Last modified: 23 February 2023


Primary information sources

Additional sources:

NavSource Online: Amphibious Photo Archive LCH-101 entry index of British and American LCI(L) RN AMPHIBIOUS SHIPS AND CRAFT
D-Day : The assault Allied Landing Craft and Ships  LCH specifications
Combined Operations Staff Notebook (1945)  Accessed July 2015
War Diaries: Found on
US Naval Ammunition Depot, St. Juliens Creek, Virginia,
U.S. Naval operating Base, Norfolk.
U.S. Naval operating Base, Bermuda.
U.S. Navy Yard, New York.
Admiralty War Diaries - various dates





Add Comment

* Required information
Type the numbers for four hundred seventy-two.
Captcha Image
Powered by Commentics

Comments (2)

Sort By
Topic: H.M.S. LCH-167
5/5 (1)
Trevor Bowhay
Jan 2022
Trevor Bowhay (Paignton, Devon, UK) says...

My brother was a crew member on this landing craft LCH 167 R. J. Bowhay from Totnes . This ship was also part of the liberation of the channel islands.

Karen Gwinnutt
Aug 2021
First Poster
Karen Gwinnutt (Kingsbridge, Devon, UK) says...

This article gives us a new insight on my Father's role in the Navy. He joined up as cook and he eventually became a leading cook before his discharge. We knew he was part of the crew on LCH-167 and was involved in the D- Day Landings. He possibly joined LCH - 167 at Rosneath in Dunbartonshire, Scotland, which we believe was a Landing Craft base. We never had any of these details before, but now have seen a new dimension of his involvement in WW II.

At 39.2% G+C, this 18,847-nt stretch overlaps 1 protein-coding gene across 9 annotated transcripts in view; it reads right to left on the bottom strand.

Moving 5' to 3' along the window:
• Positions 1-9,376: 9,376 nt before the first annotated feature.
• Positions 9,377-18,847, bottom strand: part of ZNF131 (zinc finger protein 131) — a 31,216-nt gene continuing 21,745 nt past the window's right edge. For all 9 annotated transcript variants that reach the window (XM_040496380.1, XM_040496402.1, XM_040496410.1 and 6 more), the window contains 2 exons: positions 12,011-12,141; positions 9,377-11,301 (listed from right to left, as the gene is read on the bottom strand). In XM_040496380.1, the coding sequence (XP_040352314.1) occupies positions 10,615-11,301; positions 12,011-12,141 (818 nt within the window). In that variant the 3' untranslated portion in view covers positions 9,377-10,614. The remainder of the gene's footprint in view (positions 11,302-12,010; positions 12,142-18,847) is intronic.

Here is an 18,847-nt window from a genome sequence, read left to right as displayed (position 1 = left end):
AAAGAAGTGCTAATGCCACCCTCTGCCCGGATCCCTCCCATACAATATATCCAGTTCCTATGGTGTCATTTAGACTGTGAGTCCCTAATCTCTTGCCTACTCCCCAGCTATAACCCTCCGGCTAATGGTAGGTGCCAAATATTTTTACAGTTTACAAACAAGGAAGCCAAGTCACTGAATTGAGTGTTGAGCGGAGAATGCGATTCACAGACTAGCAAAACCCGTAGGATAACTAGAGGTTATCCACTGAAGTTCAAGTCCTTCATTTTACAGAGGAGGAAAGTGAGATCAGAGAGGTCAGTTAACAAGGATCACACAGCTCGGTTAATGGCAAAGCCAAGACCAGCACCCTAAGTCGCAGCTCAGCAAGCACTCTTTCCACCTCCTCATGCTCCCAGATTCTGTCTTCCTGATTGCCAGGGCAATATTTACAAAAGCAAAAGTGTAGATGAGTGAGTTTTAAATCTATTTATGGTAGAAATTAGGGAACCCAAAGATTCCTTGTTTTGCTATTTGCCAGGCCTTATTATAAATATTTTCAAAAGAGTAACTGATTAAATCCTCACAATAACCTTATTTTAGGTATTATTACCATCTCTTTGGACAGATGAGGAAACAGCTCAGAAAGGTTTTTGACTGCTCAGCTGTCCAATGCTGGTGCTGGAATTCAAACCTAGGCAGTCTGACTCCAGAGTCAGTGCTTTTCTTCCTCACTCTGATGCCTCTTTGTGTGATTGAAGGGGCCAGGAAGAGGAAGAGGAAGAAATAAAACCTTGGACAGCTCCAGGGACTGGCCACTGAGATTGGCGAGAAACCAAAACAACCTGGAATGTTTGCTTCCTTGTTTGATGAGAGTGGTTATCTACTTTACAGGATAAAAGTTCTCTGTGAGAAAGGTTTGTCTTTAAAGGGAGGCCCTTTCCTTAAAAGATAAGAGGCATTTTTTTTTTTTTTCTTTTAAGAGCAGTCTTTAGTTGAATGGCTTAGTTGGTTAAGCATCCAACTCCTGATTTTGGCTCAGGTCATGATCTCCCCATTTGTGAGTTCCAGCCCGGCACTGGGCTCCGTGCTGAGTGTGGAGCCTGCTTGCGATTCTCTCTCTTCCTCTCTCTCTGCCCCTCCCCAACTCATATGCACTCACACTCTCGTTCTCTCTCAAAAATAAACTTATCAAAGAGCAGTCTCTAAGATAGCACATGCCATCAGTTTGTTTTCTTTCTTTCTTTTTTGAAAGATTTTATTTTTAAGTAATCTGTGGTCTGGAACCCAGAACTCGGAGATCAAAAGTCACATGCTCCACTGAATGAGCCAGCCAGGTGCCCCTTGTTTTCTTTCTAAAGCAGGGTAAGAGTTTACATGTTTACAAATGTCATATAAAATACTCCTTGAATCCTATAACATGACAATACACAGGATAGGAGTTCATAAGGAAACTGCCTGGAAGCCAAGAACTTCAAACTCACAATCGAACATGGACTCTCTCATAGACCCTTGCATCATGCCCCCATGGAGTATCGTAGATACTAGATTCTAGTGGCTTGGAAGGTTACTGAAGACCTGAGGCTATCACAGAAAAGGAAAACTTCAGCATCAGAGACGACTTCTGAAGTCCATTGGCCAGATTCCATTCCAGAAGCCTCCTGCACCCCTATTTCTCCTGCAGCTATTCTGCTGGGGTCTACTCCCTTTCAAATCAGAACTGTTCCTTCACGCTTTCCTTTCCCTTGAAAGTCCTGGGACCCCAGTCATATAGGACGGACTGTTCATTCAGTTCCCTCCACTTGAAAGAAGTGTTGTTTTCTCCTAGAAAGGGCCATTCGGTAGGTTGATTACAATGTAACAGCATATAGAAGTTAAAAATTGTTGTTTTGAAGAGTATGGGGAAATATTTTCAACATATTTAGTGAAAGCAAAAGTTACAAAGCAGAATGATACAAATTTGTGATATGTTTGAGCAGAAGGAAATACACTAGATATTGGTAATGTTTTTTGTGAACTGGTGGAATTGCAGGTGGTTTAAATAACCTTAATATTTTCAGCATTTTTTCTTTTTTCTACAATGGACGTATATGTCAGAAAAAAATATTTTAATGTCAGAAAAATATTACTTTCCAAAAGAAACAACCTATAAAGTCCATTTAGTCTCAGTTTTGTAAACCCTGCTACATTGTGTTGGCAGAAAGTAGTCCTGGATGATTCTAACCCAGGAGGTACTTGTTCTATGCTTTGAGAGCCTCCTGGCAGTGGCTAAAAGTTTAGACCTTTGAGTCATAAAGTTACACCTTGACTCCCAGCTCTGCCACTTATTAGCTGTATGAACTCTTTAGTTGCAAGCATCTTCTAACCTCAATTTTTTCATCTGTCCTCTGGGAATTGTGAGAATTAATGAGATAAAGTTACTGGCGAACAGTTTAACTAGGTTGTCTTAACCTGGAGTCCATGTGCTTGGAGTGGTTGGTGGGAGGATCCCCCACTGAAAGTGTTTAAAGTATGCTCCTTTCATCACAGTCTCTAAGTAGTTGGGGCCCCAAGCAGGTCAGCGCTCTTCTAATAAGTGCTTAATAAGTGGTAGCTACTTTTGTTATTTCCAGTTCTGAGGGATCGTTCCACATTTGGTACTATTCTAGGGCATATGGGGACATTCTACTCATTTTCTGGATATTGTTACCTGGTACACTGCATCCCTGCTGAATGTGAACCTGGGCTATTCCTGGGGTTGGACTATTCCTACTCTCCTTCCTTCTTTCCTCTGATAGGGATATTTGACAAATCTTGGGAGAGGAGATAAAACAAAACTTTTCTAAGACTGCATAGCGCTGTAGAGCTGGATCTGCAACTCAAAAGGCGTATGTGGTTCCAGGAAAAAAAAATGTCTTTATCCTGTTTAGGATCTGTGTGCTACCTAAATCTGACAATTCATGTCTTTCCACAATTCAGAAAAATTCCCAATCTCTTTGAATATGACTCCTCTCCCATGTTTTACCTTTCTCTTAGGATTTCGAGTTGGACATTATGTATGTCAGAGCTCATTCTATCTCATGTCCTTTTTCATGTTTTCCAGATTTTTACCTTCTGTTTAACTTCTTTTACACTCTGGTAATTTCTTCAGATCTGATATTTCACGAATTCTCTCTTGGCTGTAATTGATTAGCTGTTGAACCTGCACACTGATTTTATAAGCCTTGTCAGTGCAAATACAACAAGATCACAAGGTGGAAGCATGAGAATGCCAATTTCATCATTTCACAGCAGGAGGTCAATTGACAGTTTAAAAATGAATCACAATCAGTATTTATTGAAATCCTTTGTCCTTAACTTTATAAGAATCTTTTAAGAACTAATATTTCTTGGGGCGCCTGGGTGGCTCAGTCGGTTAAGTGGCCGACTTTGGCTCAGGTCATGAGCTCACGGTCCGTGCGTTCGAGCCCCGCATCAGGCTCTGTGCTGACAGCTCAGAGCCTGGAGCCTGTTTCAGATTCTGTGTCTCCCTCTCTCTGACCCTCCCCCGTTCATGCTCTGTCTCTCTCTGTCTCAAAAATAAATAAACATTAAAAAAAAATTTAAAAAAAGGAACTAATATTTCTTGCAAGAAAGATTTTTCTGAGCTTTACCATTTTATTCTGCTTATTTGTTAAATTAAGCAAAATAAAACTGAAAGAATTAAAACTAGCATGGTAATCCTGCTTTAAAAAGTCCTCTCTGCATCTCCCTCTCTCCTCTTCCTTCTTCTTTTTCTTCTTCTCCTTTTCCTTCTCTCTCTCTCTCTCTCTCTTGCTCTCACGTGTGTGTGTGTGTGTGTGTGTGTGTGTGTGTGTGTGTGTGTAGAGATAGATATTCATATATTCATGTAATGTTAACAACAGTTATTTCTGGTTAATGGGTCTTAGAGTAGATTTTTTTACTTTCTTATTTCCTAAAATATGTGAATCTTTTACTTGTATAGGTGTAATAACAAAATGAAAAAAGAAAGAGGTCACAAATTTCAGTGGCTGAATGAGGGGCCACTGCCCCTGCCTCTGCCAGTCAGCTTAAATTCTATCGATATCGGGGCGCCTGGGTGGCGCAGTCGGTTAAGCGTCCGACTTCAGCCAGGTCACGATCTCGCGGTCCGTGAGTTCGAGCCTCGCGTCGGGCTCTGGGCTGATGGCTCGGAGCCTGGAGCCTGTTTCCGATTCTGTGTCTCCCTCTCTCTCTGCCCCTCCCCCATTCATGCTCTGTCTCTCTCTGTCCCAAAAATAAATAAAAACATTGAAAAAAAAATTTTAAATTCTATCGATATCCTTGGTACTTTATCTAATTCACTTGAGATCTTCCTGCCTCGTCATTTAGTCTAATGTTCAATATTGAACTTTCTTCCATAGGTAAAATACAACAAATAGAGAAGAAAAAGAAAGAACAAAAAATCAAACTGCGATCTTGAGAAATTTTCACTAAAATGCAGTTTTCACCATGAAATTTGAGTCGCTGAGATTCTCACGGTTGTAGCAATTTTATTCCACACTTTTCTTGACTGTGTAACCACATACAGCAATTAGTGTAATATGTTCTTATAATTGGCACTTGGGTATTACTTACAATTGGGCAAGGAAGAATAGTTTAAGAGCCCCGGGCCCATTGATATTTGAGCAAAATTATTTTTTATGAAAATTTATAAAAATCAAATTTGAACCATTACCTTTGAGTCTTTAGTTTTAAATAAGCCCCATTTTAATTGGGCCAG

In 2015, he eventually received the 'Insignia of Chevalier de la Legion d’Honneur' from the French Government, in recognition of his involvement in the Liberation of France during the Second World War.

He used to tell us how after the war he went to Malta and India, but never how he got there. It would now seem very possible that it was aboard LCH -167 (see above). The photograph show's my Father in his Naval uniform at the age of between 18-20.

Page 1 of 1


Search RN Research Archive materials on-line


HM Ships COLOSSUS, GLORY, VENERABLE and VENGEANCE. GLORY did not arrive in Sydney until August 16th.


At the end of June 1945, the Admiralty implemented a new system of classification for carrier air wings, adopting the American practice one carrier would embark a single Carrier Air Group (CAG) which would encompass all the ships squadrons.


Sturtivant, R & Balance, T. (1994) 'Squadrons of the Fleet Air Arm’ list 899 squadron as conducting DLT on the Escort Carrier ARBITER on August 15th. It is possible that the usual three-day evolution was cancelled due to the announcement of the Japanese surrender on this date and was postponed for a month.


The reminiscences of

Gordon served with the radio section of Mobile Repair UNit No.1 (MR 1) at Nowra, he was a member of the local RN dance band, and possibly the last member of MONAB I to leave Nowra after it paid off. .

Drafted to

Coming home

In March 1946 I joined 812 squadron, aboard HMS Vengeance, spending some time ditching American aircraft north of Australia. Eventually we sailed for Ceylon ( Sri Lanka ) landing at Trincomalee and setting up a radio section at Katakarunda. In the belief that we were exhausted we were sent to a rest camp at Kandy for a few weeks. We moved down to Colombo to pick up Vengeance and returned to Portsmouth via the Suez Canal . I was discharged in November 1946.

Gordon Theaker